Campbell Construction and S&R Contracting cited for safety violations in fatal June building collapse.
The U.S. Department of Labor’s Occupational Safety and Health Administration (OSHA) has cited Griffin Campbell, doing business as Campbell Construction, and Sean Benschop, doing business as S&R Contracting, for safety violations, including three willful per-instance violations, following the June 5, 2013, building collapse that killed six people and injured 14. Campbell Construction was demolishing the four-story building known as the Hoagie City building adjacent to the Salvation Army Thrift Store, located at the 2100 block of Market Street in Philadelphia. S&R Contracting was operating the building’s interior walls and floors.
“Campbell Construction and S&R Contracting sacrificed worker and public safety through the deliberate neglect of demolition safety fundamentals,” said Assistant Secretary of Labor for Occupational Safety and Health Dr. David Michaels. “This tragic incident could and should have been prevented.”
OSHA found several violations of OSHA’s demolition construction standards. On the three days leading up to the collapse, Campbell Construction removed critical, structural supports for the wall that collapsed. The OSHA demolition standards prohibit the removal of lateral support walls more than one story high, leaving the wall unsupported. Campbell Construction also removed parts of the lower floors prior to the removal of the upper floors, again, contrary to the OSHA standards. Campbell Construction also failed to provide an engineering survey as promised. As a result, Campbell Construction has been cited for three willful, egregious violations for each day that it left the wall without sufficient lateral support, and two willful violations alleging the failures to demolish the building from the top down and to have an engineering survey by a competent person on the possibility of collapse prior to starting the demolition. S&R Contracting has been cited for one willful violation. A willful violation is one committed with intentional, knowing or voluntary disregard for the law's requirements, or with plain indifference to worker safety and health.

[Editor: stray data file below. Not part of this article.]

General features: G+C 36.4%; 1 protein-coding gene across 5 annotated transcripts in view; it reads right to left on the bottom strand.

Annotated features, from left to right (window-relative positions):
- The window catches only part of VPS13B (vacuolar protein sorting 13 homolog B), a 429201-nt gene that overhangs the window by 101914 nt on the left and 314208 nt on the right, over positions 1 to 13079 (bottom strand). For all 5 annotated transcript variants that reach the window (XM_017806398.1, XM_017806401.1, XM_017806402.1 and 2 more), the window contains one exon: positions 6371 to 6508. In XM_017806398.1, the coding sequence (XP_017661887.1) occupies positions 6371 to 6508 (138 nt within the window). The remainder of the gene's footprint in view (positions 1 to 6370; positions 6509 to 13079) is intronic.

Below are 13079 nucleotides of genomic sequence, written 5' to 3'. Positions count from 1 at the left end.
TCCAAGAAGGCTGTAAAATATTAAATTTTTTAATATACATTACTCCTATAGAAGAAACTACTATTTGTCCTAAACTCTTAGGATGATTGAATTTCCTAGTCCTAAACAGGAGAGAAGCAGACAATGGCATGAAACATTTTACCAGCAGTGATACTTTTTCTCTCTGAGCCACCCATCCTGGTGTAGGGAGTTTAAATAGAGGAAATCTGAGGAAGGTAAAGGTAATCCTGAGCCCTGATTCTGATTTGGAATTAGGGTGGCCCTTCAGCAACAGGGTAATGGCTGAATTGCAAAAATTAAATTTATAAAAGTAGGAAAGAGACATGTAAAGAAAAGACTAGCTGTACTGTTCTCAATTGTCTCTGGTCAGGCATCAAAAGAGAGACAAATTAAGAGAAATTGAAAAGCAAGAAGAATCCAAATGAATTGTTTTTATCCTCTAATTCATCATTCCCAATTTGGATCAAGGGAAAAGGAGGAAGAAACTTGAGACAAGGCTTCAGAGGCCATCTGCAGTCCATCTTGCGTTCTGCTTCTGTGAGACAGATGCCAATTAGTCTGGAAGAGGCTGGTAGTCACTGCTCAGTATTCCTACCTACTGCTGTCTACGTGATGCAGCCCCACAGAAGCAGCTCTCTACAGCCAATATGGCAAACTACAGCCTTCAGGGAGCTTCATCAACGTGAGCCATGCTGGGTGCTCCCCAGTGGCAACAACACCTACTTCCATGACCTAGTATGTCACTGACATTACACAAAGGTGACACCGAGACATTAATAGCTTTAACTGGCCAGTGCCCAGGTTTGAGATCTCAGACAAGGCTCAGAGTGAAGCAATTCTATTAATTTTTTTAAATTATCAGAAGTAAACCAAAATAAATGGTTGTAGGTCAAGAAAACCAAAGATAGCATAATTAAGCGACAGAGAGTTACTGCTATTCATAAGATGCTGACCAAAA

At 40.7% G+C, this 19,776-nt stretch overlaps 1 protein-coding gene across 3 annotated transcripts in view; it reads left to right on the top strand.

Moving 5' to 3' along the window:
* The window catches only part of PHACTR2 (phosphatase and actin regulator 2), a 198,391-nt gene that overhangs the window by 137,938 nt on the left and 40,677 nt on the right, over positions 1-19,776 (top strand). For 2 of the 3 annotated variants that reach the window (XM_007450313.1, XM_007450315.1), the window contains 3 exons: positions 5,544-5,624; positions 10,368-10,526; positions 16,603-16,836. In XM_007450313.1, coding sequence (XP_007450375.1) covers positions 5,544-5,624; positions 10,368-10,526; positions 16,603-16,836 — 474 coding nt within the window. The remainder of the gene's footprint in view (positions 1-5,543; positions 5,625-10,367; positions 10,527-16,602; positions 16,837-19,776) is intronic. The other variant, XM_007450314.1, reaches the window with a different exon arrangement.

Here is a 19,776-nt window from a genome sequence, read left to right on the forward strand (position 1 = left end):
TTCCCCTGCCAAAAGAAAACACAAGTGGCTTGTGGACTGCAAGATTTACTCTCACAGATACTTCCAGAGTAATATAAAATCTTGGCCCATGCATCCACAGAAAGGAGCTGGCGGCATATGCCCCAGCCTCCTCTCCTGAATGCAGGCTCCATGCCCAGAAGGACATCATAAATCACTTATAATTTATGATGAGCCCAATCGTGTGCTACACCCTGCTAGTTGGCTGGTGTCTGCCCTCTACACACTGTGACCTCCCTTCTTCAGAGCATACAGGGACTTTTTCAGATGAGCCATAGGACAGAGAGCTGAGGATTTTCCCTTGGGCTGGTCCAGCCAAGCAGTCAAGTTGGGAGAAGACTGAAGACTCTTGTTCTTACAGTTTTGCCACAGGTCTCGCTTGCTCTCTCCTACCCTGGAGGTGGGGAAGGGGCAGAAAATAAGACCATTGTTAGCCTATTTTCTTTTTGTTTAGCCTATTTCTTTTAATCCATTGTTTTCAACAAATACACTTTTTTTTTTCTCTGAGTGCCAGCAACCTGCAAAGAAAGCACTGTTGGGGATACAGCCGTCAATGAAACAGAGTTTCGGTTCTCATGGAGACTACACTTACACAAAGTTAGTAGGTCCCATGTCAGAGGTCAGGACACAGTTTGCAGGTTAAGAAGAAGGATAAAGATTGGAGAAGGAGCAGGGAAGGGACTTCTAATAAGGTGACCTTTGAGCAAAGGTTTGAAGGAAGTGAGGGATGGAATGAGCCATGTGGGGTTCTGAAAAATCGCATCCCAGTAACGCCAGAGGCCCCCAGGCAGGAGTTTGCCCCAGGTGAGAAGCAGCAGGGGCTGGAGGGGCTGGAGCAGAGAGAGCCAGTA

Additionally, Campbell Construction was cited for serious violations for the company’s failures to provide: employees with hard hats when there was a possible risk of head injury; fall protection for employees working on surfaces at least six feet high; training on fall hazards; and adequate personal fall arrest systems. Campbell Construction also failed to inspect all stairs periodically and to maintain them in a clean, safe condition. S&R Contracting was cited for two serious violations for failing to protect employees from falling through holes and to provide fall hazard training. A serious violation occurs when there is substantial probability that death or serious physical harm could result from a hazard about which the employer knew or should have known if an accident were to occur.
The citations can be viewed at www.osha.gov/ooc/citations/CampbellConstruction90726711112013.pdf and www.osha.gov/ooc/citations/SeanBenschop_dbaS_RContracting91698111142013.pdf.
OSHA proposed penalties of $313,000 for Campbell Construction and $84,000 for S&R Contracting. Both companies have 15 business days from receipt of the citations to comply, request an informal conference with the OSHA area director in Philadelphia, or contest the citations and proposed penalties before the independent Occupational Safety and Health Review Commission.
(Photo, AP Images)